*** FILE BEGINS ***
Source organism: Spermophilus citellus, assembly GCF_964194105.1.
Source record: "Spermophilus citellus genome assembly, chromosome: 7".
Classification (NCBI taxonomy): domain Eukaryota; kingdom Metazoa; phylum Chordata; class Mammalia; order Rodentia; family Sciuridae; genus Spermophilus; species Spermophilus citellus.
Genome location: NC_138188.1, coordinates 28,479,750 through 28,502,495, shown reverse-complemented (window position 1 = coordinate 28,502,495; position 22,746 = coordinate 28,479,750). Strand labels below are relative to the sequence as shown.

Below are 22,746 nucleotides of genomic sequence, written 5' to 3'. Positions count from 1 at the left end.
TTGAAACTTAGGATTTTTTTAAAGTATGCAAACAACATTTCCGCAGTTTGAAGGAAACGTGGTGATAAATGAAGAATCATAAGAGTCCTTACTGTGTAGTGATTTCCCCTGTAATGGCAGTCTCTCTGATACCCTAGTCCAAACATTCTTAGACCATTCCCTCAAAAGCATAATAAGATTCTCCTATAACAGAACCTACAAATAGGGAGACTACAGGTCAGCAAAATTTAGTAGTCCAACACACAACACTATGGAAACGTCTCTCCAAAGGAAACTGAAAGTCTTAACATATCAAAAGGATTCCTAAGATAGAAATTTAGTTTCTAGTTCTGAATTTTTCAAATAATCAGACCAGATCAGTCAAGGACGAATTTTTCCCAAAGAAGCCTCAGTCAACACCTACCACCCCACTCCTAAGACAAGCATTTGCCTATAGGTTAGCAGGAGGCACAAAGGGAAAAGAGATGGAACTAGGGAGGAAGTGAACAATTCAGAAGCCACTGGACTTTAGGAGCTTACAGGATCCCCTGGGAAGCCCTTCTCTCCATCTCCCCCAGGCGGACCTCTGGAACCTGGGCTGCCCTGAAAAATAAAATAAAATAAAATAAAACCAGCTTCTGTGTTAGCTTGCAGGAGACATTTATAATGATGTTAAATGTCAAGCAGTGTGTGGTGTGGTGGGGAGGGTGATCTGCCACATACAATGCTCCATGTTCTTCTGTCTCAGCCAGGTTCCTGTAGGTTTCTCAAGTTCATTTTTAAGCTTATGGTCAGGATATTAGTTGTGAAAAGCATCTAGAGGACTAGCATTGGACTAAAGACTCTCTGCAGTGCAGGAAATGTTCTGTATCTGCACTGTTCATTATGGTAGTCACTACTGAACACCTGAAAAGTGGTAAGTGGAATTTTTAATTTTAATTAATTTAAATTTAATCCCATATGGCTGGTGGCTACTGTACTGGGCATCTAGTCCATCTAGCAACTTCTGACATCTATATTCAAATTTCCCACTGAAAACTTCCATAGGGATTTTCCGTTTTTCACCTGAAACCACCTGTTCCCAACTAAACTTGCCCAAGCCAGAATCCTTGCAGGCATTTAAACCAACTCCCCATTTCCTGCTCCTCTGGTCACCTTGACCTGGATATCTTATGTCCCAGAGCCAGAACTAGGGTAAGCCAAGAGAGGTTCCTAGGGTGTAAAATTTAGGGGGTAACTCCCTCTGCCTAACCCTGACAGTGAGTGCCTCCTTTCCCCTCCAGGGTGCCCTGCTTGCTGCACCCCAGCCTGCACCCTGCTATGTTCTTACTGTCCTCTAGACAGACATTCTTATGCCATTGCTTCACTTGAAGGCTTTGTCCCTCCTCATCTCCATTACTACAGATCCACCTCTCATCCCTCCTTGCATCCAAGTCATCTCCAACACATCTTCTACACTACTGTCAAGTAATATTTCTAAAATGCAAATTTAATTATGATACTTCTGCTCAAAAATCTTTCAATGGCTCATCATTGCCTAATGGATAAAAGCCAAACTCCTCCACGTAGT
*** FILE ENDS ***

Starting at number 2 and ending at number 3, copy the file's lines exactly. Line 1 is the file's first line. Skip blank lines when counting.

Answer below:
Source record: "Spermophilus citellus genome assembly, chromosome: 7".
Classification (NCBI taxonomy): domain Eukaryota; kingdom Metazoa; phylum Chordata; class Mammalia; order Rodentia; family Sciuridae; genus Spermophilus; species Spermophilus citellus.